And even more radically, what if God formed a perfectly complete world, and universe, that looked old even though it was new. After all, what would a “new” mountain look like? Or a new star, a new sun, a new Man? We have no reason to believe Adam came into being as an infant. Just the opposite. Scripture would lead us to believe he was a full grown man, on the first day he lived and breathed and had his being.

Science has no room to ask these “what if” questions because they have no “hard evidence” that such things were possible. Consequently, science closes the book on what the Bible suggests or even states.

And Christians who opt for this science over Scripture approach reason that God wouldn’t “fool” us into thinking something was one way when in fact it was something quite different.

I hardly think God tried to fool us, seeing as how He wrote down His creative process. But on another level, this argument is too weak to stand up. Humans for centuries have been “fooled.” They believed, for example, that they lived on flat land. How deceptive of God to pull a fast one and actually put us on a round(ish) planet.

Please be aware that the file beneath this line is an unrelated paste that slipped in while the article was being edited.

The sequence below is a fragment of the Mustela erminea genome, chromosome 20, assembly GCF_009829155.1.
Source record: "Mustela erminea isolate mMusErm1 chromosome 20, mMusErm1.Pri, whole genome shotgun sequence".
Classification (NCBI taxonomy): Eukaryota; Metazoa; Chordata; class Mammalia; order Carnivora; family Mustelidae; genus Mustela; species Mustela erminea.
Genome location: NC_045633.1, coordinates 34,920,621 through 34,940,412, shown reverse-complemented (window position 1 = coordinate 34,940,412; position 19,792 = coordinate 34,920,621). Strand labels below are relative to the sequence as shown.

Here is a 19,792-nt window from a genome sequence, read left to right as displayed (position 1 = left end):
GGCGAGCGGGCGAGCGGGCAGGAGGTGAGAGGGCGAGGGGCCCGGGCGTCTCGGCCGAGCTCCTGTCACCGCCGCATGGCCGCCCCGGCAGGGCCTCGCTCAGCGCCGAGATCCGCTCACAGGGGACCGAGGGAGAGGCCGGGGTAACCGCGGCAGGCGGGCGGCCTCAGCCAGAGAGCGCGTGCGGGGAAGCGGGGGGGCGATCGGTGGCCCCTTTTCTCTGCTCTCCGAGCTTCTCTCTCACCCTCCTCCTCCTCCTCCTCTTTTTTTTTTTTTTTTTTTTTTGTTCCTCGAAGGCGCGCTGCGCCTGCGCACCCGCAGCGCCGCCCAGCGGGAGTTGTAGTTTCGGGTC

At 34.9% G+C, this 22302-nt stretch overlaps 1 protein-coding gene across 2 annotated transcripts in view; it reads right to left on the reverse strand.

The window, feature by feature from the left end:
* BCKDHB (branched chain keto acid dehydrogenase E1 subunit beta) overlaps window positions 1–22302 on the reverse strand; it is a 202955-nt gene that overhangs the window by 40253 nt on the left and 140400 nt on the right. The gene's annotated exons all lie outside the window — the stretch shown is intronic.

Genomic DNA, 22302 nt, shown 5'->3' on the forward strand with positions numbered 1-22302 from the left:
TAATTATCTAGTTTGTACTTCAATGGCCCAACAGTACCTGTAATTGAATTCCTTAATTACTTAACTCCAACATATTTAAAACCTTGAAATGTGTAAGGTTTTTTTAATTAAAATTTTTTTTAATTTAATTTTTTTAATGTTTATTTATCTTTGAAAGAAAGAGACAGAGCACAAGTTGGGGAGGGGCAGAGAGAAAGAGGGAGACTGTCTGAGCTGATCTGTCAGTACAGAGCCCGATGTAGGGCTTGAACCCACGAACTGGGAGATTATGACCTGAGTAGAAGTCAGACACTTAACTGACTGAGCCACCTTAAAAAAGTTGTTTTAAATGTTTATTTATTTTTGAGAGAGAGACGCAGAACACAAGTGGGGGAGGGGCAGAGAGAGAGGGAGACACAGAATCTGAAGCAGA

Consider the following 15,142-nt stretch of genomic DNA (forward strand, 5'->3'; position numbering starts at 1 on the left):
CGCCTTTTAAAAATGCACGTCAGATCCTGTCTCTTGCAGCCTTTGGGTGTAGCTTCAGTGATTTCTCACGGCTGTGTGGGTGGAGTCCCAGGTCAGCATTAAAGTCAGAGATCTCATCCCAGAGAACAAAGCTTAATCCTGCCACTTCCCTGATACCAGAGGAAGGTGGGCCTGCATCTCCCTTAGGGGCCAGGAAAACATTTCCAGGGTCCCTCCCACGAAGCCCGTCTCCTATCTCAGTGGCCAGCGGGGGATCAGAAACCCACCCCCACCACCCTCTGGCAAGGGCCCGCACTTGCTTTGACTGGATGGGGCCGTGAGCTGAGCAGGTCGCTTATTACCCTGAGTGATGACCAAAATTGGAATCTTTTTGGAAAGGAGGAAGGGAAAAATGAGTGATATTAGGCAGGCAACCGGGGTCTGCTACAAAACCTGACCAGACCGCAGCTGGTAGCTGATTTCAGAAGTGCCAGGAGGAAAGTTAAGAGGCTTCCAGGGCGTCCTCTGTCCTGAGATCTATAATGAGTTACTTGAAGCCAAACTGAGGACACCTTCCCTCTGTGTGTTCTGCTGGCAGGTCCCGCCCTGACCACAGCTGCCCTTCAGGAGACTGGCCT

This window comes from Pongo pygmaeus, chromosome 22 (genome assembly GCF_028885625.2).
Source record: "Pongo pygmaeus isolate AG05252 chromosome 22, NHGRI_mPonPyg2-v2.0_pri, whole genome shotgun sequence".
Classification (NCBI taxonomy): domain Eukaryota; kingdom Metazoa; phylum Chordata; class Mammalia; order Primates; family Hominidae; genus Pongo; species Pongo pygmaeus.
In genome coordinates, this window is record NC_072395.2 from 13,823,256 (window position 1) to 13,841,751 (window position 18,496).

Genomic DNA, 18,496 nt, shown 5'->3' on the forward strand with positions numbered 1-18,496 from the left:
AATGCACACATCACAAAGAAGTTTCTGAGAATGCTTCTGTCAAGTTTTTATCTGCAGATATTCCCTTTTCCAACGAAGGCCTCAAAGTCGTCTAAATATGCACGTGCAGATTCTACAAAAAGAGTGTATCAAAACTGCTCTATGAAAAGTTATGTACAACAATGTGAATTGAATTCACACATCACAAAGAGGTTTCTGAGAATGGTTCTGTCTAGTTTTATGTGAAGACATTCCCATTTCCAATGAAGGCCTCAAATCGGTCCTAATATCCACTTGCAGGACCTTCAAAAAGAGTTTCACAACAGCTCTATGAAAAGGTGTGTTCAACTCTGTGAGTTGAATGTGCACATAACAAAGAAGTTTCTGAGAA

Of course, He wasn’t deceptive at all since the sun is round, the moon is round, and apart from the twinkles, stars are round. It is actually more a wonder that people didn’t figure out sooner that the earth is round. But there it is. Man, believing his own eyes, when in fact the truth was something quite different.

The same could be said about men who believed the sun was the center of the universe and many more “scientific” observations that have changed when new information came along.

My question is, when will we learn to believe Omniscience instead of our own fallible, imperfect, inexact observations when we are trying to figure out The True Way Things Are.

Published in: on February 9, 2011 at 2:54 pm  Comments (8)  
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God and the Big Bang


The Big Bang, evolutionists say, initiated all life. While it is a non-repeatable event, one of a kind, scientists say we can still learn all about it, though it occurred billions of years ago and light years upon light years away. How? Because scientists can study its aftereffects.